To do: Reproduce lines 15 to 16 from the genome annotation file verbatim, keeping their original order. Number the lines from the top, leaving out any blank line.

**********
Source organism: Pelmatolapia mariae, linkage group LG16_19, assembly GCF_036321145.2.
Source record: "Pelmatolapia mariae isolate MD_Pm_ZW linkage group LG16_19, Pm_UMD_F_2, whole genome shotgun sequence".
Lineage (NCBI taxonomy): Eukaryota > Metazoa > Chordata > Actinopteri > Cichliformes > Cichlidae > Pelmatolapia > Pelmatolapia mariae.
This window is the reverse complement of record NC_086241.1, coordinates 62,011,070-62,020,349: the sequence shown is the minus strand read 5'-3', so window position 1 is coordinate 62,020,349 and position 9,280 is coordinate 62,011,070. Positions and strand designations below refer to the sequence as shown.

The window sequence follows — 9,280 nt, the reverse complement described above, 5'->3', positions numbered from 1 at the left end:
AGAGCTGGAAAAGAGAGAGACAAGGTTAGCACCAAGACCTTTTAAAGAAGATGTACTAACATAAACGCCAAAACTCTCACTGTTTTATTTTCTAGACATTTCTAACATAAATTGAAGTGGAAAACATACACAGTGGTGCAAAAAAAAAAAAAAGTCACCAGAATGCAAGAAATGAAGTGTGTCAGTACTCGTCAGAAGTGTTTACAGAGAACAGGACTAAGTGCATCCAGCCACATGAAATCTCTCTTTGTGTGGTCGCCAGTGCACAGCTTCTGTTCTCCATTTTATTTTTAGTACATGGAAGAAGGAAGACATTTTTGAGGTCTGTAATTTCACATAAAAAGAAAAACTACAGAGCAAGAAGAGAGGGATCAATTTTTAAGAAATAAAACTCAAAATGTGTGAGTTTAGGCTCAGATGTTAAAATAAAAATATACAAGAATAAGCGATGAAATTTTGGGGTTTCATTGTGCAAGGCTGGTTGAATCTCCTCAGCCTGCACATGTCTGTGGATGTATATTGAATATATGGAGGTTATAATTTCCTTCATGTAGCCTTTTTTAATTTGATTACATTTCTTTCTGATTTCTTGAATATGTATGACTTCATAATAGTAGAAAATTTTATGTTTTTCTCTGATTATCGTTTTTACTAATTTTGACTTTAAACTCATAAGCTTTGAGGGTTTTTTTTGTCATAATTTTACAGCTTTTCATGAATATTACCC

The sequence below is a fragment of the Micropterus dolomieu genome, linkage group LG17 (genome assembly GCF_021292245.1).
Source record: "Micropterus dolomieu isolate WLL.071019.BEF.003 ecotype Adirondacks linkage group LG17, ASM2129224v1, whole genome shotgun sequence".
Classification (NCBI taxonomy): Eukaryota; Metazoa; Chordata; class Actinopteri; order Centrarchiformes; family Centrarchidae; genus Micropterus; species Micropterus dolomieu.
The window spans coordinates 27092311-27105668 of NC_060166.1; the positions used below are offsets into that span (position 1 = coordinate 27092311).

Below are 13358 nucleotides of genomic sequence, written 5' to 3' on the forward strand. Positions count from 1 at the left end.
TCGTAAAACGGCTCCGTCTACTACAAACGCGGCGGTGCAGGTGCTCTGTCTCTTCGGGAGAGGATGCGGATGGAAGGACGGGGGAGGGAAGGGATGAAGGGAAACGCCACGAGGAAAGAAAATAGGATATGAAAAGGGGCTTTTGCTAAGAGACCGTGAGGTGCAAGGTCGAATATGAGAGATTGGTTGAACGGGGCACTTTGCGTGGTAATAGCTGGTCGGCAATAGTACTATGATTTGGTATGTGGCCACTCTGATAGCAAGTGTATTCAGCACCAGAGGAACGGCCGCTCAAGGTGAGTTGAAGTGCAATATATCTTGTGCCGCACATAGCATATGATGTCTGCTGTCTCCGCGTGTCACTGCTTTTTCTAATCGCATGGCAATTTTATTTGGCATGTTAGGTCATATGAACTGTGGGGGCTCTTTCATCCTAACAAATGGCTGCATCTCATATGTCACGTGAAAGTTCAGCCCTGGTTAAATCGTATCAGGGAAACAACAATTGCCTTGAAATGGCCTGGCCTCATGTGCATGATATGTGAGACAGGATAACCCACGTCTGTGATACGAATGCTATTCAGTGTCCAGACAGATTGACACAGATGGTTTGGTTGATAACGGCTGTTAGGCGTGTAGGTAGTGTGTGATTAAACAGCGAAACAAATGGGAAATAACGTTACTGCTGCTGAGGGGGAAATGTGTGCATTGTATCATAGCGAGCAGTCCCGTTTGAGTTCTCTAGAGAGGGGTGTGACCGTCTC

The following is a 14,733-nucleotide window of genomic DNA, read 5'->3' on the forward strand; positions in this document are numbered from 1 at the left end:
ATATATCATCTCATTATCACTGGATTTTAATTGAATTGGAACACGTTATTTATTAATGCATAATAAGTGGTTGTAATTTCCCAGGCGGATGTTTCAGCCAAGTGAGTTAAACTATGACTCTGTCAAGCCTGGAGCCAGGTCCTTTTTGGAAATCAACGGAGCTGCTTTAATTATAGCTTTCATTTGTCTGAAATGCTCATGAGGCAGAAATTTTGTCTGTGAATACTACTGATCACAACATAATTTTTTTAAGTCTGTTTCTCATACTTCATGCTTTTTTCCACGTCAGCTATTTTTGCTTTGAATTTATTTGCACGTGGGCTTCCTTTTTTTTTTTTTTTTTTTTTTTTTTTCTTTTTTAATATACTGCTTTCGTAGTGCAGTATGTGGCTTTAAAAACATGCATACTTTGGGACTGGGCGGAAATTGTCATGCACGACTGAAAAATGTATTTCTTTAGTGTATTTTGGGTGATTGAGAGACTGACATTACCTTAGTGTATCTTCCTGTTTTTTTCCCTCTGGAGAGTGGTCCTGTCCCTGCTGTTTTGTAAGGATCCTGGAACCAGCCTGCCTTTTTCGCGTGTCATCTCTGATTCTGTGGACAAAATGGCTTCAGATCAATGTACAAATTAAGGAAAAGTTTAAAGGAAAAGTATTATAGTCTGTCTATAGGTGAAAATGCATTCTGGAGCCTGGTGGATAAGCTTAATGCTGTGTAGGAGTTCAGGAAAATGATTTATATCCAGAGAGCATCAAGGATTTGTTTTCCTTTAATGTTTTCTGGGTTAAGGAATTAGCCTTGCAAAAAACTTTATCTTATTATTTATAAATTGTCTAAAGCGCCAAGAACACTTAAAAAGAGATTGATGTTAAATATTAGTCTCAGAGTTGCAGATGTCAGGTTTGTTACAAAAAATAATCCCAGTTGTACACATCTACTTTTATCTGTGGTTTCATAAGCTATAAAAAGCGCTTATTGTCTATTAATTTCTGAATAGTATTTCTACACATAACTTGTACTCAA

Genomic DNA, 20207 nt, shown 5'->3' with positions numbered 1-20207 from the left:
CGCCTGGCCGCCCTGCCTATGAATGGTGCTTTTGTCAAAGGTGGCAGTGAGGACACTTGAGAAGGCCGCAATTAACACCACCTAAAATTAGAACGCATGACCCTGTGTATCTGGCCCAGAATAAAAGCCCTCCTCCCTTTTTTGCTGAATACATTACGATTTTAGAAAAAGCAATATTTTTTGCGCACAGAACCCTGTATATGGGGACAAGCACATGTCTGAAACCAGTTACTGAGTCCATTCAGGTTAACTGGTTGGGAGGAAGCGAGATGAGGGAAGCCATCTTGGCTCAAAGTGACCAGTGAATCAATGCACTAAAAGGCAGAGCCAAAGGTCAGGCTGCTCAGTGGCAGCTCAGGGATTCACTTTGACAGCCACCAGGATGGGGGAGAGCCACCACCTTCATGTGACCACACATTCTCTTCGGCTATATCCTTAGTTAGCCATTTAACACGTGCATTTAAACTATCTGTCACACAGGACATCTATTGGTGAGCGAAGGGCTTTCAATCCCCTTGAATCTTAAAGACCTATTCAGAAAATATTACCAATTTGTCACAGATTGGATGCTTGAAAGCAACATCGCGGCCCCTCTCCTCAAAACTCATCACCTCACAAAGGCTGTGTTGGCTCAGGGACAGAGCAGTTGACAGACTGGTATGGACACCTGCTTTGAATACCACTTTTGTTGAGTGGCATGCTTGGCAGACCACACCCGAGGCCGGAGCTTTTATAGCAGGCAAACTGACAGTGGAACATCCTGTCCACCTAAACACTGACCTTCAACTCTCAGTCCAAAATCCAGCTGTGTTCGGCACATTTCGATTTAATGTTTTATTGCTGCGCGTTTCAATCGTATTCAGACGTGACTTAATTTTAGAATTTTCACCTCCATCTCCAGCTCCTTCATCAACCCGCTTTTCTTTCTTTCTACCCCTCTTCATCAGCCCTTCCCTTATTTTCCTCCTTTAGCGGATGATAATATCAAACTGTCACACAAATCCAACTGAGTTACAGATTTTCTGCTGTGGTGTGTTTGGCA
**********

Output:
Genomic DNA, 20207 nt, shown 5'->3' with positions numbered 1-20207 from the left:
CGCCTGGCCGCCCTGCCTATGAATGGTGCTTTTGTCAAAGGTGGCAGTGAGGACACTTGAGAAGGCCGCAATTAACACCACCTAAAATTAGAACGCATGACCCTGTGTATCTGGCCCAGAATAAAAGCCCTCCTCCCTTTTTTGCTGAATACATTACGATTTTAGAAAAAGCAATATTTTTTGCGCACAGAACCCTGTATATGGGGACAAGCACATGTCTGAAACCAGTTACTGAGTCCATTCAGGTTAACTGGTTGGGAGGAAGCGAGATGAGGGAAGCCATCTTGGCTCAAAGTGACCAGTGAATCAATGCACTAAAAGGCAGAGCCAAAGGTCAGGCTGCTCAGTGGCAGCTCAGGGATTCACTTTGACAGCCACCAGGATGGGGGAGAGCCACCACCTTCATGTGACCACACATTCTCTTCGGCTATATCCTTAGTTAGCCATTTAACACGTGCATTTAAACTATCTGTCACACAGGACATCTATTGGTGAGCGAAGGGCTTTCAATCCCCTTGAATCTTAAAGACCTATTCAGAAAATATTACCAATTTGTCACAGATTGGATGCTTGAAAGCAACATCGCGGCCCCTCTCCTCAAAACTCATCACCTCACAAAGGCTGTGTTGGCTCAGGGACAGAGCAGTTGACAGACTGGTATGGACACCTGCTTTGAATACCACTTTTGTTGAGTGGCATGCTTGGCAGACCACACCCGAGGCCGGAGCTTTTATAGCAGGCAAACTGACAGTGGAACATCCTGTCCACCTAAACACTGACCTTCAACTCTCAGTCCAAAATCCAGCTGTGTTCGGCACATTTCGATTTAATGTTTTATTGCTGCGCGTTTCAATCGTATTCAGACGTGACTTAATTTTAGAATTTTCACCTCCATCTCCAGCTCCTTCATCAACCCGCTTTTCTTTCTTTCTACCCCTCTTCATCAGCCCTTCCCTTATTTTCCTCCTTTAGCGGATGATAATATCAAACTGTCACACAAATCCAACTGAGTTACAGATTTTCTGCTGTGGTGTGTTTGGCA